The last time I read a book about shepherding it was 1983 and Iain Thomson had just published Isolation Shepherd, an extraordinary account of 1950s shepherding in the wilds of Wester Ross.
Although there are inevitable parallels in that account of an intimate and often harsh contact with the untamed world, and the shared all-consuming sense of purpose which shepherds share, Rebanks’ starting point is very different.
Indeed the opening pages are a devastating indictment of the comprehensive schooling offered to his generation of rebellious 1980s teenagers that has more in common with an Alan Sillitoe novel than a rural memoir.
Rebanks pulls no punches about the negativity and disillusionment this engendered in his 13-year-old self and he is equally open about the fractious nature of family relationships at times: “Fathers and sons in our family tend to bicker like hyenas around the remains of a zebra,” he recalls.
He is equally straightforward about the positive influence of the young woman who would become his wife: “From the moment we got together twenty years ago she made me want to buckle down and make our life a good one. She makes me better than I am.”
But there is a pattern emerging here, of a straight-talking, unsentimental portrait of a way of life that has changed little across the hundreds of years when previous generations of his family tended flocks here.
The narrative is as firmly rooted in the landscape as a Grassic Gibbon novel, and some aspects of that daily routine are every bit as harsh and unforgiving. This is the land where Rebanks trailed around in the footsteps of his grandfather as a child, argued with his father as a young man and which he still works today with his wife and three children.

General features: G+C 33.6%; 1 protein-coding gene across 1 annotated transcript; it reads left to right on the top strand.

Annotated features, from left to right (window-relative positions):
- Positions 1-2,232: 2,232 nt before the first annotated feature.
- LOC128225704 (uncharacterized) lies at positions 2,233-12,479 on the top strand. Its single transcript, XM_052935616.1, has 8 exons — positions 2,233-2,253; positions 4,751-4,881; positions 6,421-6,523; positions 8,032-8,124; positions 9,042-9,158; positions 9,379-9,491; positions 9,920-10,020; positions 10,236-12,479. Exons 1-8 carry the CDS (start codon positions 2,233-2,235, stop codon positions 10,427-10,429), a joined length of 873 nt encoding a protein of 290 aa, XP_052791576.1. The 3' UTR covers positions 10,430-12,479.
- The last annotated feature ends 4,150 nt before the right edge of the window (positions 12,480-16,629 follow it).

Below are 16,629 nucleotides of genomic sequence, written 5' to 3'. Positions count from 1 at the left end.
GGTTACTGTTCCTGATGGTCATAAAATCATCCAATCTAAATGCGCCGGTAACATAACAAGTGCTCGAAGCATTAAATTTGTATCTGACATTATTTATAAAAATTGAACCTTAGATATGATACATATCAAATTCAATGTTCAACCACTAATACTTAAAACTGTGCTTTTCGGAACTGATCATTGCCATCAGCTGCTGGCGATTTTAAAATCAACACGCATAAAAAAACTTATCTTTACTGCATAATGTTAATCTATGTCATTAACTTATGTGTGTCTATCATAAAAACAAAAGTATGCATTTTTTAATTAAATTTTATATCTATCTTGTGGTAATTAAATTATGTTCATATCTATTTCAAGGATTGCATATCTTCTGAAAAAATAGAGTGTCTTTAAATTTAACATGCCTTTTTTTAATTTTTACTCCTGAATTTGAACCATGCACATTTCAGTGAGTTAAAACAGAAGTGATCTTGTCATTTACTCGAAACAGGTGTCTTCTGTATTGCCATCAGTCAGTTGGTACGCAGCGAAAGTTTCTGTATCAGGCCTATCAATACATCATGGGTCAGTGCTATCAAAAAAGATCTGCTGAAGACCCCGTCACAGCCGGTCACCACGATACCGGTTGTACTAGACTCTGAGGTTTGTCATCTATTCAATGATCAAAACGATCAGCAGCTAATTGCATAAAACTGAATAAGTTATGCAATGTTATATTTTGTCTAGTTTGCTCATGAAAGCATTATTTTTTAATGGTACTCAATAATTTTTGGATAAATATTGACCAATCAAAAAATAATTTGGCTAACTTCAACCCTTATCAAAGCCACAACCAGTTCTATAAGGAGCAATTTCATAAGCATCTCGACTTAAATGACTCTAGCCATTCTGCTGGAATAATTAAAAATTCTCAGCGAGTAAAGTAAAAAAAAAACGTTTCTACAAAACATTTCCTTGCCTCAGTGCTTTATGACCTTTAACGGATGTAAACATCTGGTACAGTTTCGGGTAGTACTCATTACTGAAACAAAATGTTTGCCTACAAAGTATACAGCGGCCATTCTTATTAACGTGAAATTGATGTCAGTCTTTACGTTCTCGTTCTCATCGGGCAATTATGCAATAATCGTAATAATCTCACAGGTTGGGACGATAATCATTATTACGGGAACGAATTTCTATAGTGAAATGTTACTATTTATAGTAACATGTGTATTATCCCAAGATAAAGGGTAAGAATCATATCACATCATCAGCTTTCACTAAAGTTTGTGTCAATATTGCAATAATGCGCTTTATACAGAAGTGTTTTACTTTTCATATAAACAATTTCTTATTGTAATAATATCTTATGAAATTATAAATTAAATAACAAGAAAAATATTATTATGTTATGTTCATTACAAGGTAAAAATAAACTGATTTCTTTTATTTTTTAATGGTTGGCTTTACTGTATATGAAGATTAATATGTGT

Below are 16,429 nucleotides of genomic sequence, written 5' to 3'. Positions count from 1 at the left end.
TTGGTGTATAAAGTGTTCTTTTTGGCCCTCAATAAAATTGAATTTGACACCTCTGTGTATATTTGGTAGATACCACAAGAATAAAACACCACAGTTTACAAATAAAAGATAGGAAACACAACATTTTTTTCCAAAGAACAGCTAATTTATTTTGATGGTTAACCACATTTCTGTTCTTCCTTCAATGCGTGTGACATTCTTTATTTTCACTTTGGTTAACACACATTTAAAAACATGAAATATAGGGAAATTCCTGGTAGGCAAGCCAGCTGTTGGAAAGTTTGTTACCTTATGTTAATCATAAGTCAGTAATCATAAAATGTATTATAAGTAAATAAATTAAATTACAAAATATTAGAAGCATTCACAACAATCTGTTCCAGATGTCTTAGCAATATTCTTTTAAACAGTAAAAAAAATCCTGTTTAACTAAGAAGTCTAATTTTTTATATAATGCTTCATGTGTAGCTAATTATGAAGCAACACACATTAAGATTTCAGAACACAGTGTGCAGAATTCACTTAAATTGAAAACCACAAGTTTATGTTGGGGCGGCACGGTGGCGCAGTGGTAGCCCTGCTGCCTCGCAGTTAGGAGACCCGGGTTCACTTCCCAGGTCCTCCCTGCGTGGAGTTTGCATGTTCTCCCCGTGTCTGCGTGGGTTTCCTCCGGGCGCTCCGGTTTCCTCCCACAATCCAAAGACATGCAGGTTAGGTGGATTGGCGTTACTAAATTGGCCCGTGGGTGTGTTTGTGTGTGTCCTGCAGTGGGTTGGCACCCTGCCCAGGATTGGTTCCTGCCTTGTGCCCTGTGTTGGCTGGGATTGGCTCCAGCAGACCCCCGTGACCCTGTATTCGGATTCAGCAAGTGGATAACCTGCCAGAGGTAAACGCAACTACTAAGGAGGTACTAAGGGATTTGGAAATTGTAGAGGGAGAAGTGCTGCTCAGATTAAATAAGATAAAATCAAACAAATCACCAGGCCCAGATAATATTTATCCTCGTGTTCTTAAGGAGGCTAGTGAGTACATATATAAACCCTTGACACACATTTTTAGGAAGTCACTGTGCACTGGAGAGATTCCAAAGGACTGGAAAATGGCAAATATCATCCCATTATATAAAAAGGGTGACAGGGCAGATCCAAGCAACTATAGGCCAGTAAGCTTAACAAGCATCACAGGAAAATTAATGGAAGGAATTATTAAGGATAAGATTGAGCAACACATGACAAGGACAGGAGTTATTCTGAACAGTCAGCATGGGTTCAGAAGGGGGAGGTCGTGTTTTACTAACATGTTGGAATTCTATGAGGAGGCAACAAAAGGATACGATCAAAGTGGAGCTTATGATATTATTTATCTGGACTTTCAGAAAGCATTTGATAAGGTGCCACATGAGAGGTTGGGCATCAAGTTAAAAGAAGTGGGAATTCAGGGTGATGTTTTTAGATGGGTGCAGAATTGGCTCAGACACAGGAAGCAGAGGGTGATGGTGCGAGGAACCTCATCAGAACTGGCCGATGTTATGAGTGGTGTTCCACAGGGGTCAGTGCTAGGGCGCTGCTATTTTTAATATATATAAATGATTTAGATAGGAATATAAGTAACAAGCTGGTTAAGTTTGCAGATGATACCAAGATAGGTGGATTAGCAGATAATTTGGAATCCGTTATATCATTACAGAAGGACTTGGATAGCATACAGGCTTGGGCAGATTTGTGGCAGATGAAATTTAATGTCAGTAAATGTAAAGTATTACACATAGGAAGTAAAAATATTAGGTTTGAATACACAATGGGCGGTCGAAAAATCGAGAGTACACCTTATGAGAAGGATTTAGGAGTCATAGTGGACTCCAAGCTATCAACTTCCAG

This is where he tends for the beloved Herdwick sheep which are such an intrinsic feature of these fells. And while his book chronicles a year in the changing landscape, it also flashes forward and back from boyhood to manhood, chronicling not only the daily challenges but some of the momentous memories across the years, from his grandfather’s death to the horrors of the 2001 foot-and-mouth outbreak.
There is irritation and anger here too, inevitably. Farmers are vulnerable to the whims of too many people far removed from their isolated farmsteads not to have strong opinions about the impact of the policymakers, bureaucrats and supermarket buyers on their precious but precarious existence.
Hence too that youthful frustration and anger with teachers who seemed to believe that anyone with the remotest hint of talent and ambition would surely want to seek a living elsewhere.
Rebanks detested school and left at 15, able to write only in block capitals. But that didn’t snuff out his desire to learn — far from it. At 21, he took his A-levels at evening classes in nearby Carlisle, where in due course he discovered that he might actually be Oxbridge material.
The dreaming spires beckoned, but if they helped to cement his literary credentials, they were to provide only a temporary change of scene from those beloved fells. The young couple spent a couple of years in Carlisle after Oxford, but moving back to the farm was always Rebanks’ longer-term dream.
Much of his autobiography chronicles the trials and tribulations of that life, the colourful local characters, the high points in the farming calender, the crises, the triumphs, the sheer blood, sweat and tears.
Rebanks could hardly have hoped for a more effusive reaction from the literary establishment for his authentic, moving and passionate book, as lean, sharp and tough in its writing style as one of his loyal sheepdogs.